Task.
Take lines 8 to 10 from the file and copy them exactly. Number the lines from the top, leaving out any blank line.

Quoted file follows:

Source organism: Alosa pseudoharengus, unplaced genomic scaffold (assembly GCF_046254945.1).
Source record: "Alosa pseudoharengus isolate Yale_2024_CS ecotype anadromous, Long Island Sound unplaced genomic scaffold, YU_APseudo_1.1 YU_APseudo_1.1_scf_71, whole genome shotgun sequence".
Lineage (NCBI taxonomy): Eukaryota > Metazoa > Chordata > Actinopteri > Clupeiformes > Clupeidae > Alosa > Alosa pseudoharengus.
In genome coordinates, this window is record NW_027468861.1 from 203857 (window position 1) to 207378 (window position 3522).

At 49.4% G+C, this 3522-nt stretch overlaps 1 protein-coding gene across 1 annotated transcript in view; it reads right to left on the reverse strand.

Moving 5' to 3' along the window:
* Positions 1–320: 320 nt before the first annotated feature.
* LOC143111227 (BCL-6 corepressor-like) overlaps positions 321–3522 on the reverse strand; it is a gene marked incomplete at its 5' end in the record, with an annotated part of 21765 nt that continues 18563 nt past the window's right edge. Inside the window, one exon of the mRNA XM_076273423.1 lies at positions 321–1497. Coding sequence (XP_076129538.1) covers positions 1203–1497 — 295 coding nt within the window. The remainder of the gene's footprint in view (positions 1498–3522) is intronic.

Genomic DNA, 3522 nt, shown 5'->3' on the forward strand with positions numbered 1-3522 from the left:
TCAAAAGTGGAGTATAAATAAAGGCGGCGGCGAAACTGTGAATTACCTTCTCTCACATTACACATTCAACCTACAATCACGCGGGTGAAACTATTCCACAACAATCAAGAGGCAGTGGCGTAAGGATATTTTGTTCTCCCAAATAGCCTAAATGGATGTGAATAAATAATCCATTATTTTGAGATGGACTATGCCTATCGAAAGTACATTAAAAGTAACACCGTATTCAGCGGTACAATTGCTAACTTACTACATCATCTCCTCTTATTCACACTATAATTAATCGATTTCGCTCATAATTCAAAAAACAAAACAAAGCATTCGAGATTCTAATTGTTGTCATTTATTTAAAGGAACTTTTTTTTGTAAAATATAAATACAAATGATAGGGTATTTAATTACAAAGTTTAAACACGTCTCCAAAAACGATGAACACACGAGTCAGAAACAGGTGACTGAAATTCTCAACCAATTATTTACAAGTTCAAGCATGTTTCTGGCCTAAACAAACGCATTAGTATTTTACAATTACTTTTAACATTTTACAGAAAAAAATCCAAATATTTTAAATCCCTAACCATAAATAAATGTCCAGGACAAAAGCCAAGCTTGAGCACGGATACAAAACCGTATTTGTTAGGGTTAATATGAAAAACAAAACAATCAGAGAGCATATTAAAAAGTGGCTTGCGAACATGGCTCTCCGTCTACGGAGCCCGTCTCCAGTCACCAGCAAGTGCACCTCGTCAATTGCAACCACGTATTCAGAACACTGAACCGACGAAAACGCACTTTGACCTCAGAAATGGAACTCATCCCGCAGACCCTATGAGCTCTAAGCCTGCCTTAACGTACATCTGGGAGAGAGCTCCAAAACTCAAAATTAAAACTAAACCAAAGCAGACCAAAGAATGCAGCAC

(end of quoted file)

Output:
* LOC143111227 (BCL-6 corepressor-like) overlaps positions 321–3522 on the reverse strand; it is a gene marked incomplete at its 5' end in the record, with an annotated part of 21765 nt that continues 18563 nt past the window's right edge. Inside the window, one exon of the mRNA XM_076273423.1 lies at positions 321–1497. Coding sequence (XP_076129538.1) covers positions 1203–1497 — 295 coding nt within the window. The remainder of the gene's footprint in view (positions 1498–3522) is intronic.

Genomic DNA, 3522 nt, shown 5'->3' on the forward strand with positions numbered 1-3522 from the left:
TCAAAAGTGGAGTATAAATAAAGGCGGCGGCGAAACTGTGAATTACCTTCTCTCACATTACACATTCAACCTACAATCACGCGGGTGAAACTATTCCACAACAATCAAGAGGCAGTGGCGTAAGGATATTTTGTTCTCCCAAATAGCCTAAATGGATGTGAATAAATAATCCATTATTTTGAGATGGACTATGCCTATCGAAAGTACATTAAAAGTAACACCGTATTCAGCGGTACAATTGCTAACTTACTACATCATCTCCTCTTATTCACACTATAATTAATCGATTTCGCTCATAATTCAAAAAACAAAACAAAGCATTCGAGATTCTAATTGTTGTCATTTATTTAAAGGAACTTTTTTTTGTAAAATATAAATACAAATGATAGGGTATTTAATTACAAAGTTTAAACACGTCTCCAAAAACGATGAACACACGAGTCAGAAACAGGTGACTGAAATTCTCAACCAATTATTTACAAGTTCAAGCATGTTTCTGGCCTAAACAAACGCATTAGTATTTTACAATTACTTTTAACATTTTACAGAAAAAAATCCAAATATTTTAAATCCCTAACCATAAATAAATGTCCAGGACAAAAGCCAAGCTTGAGCACGGATACAAAACCGTATTTGTTAGGGTTAATATGAAAAACAAAACAATCAGAGAGCATATTAAAAAGTGGCTTGCGAACATGGCTCTCCGTCTACGGAGCCCGTCTCCAGTCACCAGCAAGTGCACCTCGTCAATTGCAACCACGTATTCAGAACACTGAACCGACGAAAACGCACTTTGACCTCAGAAATGGAACTCATCCCGCAGACCCTATGAGCTCTAAGCCTGCCTTAACGTACATCTGGGAGAGAGCTCCAAAACTCAAAATTAAAACTAAACCAAAGCAGACCAAAGAATGCAGCAC